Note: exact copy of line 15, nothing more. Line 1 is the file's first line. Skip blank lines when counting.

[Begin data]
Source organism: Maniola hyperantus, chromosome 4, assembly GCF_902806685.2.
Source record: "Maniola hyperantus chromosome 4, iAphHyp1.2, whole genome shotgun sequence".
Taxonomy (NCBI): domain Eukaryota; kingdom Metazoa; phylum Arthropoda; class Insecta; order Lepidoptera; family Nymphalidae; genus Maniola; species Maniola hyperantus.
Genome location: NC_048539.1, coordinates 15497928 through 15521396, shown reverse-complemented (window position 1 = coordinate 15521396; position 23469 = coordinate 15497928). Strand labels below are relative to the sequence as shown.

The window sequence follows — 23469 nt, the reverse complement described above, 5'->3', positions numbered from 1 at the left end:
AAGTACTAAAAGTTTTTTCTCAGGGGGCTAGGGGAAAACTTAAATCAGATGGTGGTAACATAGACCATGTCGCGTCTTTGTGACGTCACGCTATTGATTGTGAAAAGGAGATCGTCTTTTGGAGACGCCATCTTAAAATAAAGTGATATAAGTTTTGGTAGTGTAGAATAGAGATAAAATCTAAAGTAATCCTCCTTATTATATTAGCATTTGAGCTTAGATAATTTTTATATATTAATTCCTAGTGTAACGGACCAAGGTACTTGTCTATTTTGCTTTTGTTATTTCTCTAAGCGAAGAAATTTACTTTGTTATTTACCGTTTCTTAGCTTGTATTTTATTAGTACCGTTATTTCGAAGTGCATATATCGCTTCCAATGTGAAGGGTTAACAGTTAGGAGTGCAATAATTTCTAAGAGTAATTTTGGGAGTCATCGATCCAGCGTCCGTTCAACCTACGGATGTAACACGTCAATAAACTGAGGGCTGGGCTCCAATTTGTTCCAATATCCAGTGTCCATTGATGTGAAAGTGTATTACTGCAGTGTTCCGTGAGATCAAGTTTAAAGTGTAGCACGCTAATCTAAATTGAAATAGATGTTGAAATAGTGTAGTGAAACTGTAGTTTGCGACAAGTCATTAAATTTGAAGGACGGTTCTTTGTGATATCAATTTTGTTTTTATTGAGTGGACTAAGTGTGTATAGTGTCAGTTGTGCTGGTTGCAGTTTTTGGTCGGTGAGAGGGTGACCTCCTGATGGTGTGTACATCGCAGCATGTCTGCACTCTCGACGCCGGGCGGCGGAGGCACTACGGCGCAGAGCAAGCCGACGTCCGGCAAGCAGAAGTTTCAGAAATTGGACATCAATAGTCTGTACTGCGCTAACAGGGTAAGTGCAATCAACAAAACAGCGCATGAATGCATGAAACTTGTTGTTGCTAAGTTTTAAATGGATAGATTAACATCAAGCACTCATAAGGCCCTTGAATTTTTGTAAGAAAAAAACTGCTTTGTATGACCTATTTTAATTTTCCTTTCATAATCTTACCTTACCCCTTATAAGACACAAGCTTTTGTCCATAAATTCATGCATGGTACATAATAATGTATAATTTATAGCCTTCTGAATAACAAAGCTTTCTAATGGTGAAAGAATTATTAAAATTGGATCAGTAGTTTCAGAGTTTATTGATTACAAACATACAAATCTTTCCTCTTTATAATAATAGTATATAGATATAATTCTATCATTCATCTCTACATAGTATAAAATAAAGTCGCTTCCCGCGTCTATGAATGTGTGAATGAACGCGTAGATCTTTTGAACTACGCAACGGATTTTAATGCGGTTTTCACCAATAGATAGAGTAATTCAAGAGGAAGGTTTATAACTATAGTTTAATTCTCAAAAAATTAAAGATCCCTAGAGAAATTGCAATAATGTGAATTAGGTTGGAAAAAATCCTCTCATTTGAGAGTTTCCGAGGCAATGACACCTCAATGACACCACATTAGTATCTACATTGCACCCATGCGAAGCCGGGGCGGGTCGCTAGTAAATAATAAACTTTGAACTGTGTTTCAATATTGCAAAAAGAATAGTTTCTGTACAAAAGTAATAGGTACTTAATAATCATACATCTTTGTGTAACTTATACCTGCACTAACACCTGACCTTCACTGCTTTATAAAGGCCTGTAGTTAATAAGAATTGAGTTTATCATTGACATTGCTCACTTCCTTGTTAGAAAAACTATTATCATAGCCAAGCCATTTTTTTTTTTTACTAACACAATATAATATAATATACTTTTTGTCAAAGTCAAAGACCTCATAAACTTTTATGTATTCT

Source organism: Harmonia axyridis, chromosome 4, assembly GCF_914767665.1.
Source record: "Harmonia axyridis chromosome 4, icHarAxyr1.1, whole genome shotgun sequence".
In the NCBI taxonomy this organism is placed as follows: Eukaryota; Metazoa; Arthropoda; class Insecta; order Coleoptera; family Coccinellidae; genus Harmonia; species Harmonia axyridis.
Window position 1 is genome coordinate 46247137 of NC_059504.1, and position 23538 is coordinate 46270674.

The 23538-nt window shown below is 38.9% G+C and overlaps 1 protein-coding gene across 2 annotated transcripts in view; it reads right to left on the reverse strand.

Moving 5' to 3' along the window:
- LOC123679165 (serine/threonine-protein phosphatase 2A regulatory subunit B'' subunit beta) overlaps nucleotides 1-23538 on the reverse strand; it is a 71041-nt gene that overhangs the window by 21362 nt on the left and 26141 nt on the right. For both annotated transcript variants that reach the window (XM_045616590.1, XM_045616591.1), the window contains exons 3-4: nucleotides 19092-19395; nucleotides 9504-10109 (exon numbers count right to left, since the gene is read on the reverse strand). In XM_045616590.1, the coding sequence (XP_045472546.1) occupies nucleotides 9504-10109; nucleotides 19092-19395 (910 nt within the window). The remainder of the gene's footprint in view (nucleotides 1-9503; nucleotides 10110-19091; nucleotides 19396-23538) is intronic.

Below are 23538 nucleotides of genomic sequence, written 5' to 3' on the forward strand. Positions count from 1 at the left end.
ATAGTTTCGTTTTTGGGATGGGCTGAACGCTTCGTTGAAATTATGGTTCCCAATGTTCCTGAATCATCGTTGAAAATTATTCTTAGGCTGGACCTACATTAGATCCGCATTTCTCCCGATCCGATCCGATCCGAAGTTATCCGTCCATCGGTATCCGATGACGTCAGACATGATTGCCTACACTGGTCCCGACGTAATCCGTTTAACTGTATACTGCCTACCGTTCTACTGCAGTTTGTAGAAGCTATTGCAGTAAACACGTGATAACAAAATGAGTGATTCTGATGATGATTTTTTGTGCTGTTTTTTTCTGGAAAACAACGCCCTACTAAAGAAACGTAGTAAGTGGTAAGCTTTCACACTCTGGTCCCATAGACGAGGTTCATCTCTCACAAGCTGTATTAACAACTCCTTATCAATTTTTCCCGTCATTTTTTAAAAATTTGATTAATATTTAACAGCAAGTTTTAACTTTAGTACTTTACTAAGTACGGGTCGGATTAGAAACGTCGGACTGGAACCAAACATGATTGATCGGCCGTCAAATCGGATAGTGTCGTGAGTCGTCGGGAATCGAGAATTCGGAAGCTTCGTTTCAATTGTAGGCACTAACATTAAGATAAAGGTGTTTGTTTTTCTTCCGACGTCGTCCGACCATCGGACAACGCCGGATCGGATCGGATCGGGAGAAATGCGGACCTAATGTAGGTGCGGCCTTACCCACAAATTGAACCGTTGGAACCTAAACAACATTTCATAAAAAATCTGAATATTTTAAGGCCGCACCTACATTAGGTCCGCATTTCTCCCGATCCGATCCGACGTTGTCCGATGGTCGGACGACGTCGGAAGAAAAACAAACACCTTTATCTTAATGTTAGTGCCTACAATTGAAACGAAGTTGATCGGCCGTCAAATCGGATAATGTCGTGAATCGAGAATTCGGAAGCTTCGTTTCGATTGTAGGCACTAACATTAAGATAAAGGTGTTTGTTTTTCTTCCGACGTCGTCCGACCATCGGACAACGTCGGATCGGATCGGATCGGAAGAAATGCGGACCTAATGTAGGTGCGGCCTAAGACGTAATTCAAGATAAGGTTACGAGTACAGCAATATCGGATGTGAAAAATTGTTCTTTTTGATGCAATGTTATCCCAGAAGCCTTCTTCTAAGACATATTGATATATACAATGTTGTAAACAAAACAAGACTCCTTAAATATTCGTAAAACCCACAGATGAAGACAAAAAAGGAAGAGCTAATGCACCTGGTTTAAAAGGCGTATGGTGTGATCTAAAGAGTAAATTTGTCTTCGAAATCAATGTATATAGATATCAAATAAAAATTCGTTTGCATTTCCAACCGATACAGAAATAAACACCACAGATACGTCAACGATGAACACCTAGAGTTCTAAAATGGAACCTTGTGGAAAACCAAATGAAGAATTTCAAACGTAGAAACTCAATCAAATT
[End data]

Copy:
ATAGTTTCGTTTTTGGGATGGGCTGAACGCTTCGTTGAAATTATGGTTCCCAATGTTCCTGAATCATCGTTGAAAATTATTCTTAGGCTGGACCTACATTAGATCCGCATTTCTCCCGATCCGATCCGATCCGAAGTTATCCGTCCATCGGTATCCGATGACGTCAGACATGATTGCCTACACTGGTCCCGACGTAATCCGTTTAACTGTATACTGCCTACCGTTCTACTGCAGTTTGTAGAAGCTATTGCAGTAAACACGTGATAACAAAATGAGTGATTCTGATGATGATTTTTTGTGCTGTTTTTTTCTGGAAAACAACGCCCTACTAAAGAAACGTAGTAAGTGGTAAGCTTTCACACTCTGGTCCCATAGACGAGGTTCATCTCTCACAAGCTGTATTAACAACTCCTTATCAATTTTTCCCGTCATTTTTTAAAAATTTGATTAATATTTAACAGCAAGTTTTAACTTTAGTACTTTACTAAGTACGGGTCGGATTAGAAACGTCGGACTGGAACCAAACATGATTGATCGGCCGTCAAATCGGATAGTGTCGTGAGTCGTCGGGAATCGAGAATTCGGAAGCTTCGTTTCAATTGTAGGCACTAACATTAAGATAAAGGTGTTTGTTTTTCTTCCGACGTCGTCCGACCATCGGACAACGCCGGATCGGATCGGATCGGGAGAAATGCGGACCTAATGTAGGTGCGGCCTTACCCACAAATTGAACCGTTGGAACCTAAACAACATTTCATAAAAAATCTGAATATTTTAAGGCCGCACCTACATTAGGTCCGCATTTCTCCCGATCCGATCCGACGTTGTCCGATGGTCGGACGACGTCGGAAGAAAAACAAACACCTTTATCTTAATGTTAGTGCCTACAATTGAAACGAAGTTGATCGGCCGTCAAATCGGATAATGTCGTGAATCGAGAATTCGGAAGCTTCGTTTCGATTGTAGGCACTAACATTAAGATAAAGGTGTTTGTTTTTCTTCCGACGTCGTCCGACCATCGGACAACGTCGGATCGGATCGGATCGGAAGAAATGCGGACCTAATGTAGGTGCGGCCTAAGACGTAATTCAAGATAAGGTTACGAGTACAGCAATATCGGATGTGAAAAATTGTTCTTTTTGATGCAATGTTATCCCAGAAGCCTTCTTCTAAGACATATTGATATATACAATGTTGTAAACAAAACAAGACTCCTTAAATATTCGTAAAACCCACAGATGAAGACAAAAAAGGAAGAGCTAATGCACCTGGTTTAAAAGGCGTATGGTGTGATCTAAAGAGTAAATTTGTCTTCGAAATCAATGTATATAGATATCAAATAAAAATTCGTTTGCATTTCCAACCGATACAGAAATAAACACCACAGATACGTCAACGATGAACACCTAGAGTTCTAAAATGGAACCTTGTGGAAAACCAAATGAAGAATTTCAAACGTAGAAACTCAATCAAATT